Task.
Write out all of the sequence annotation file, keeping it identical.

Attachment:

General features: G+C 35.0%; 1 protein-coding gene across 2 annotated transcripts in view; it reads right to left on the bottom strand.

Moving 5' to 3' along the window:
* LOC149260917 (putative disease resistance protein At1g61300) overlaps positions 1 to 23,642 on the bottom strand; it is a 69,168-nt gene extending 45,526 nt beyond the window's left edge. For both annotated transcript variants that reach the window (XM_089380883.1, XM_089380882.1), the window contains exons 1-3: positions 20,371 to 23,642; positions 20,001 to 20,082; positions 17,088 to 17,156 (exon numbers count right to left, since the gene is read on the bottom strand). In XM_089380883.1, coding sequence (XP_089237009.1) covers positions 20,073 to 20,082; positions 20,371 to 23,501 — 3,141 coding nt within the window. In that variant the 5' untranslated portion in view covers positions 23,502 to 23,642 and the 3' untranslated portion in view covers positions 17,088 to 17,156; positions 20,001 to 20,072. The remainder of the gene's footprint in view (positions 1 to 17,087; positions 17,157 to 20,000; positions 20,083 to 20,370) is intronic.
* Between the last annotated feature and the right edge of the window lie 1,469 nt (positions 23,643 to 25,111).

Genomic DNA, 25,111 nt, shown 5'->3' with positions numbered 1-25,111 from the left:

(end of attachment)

General features: G+C 35.0%; 1 protein-coding gene across 2 annotated transcripts in view; it reads right to left on the bottom strand.

Moving 5' to 3' along the window:
* LOC149260917 (putative disease resistance protein At1g61300) overlaps positions 1 to 23,642 on the bottom strand; it is a 69,168-nt gene extending 45,526 nt beyond the window's left edge. For both annotated transcript variants that reach the window (XM_089380883.1, XM_089380882.1), the window contains exons 1-3: positions 20,371 to 23,642; positions 20,001 to 20,082; positions 17,088 to 17,156 (exon numbers count right to left, since the gene is read on the bottom strand). In XM_089380883.1, coding sequence (XP_089237009.1) covers positions 20,073 to 20,082; positions 20,371 to 23,501 — 3,141 coding nt within the window. In that variant the 5' untranslated portion in view covers positions 23,502 to 23,642 and the 3' untranslated portion in view covers positions 17,088 to 17,156; positions 20,001 to 20,072. The remainder of the gene's footprint in view (positions 1 to 17,087; positions 17,157 to 20,000; positions 20,083 to 20,370) is intronic.
* Between the last annotated feature and the right edge of the window lie 1,469 nt (positions 23,643 to 25,111).

Genomic DNA, 25,111 nt, shown 5'->3' with positions numbered 1-25,111 from the left: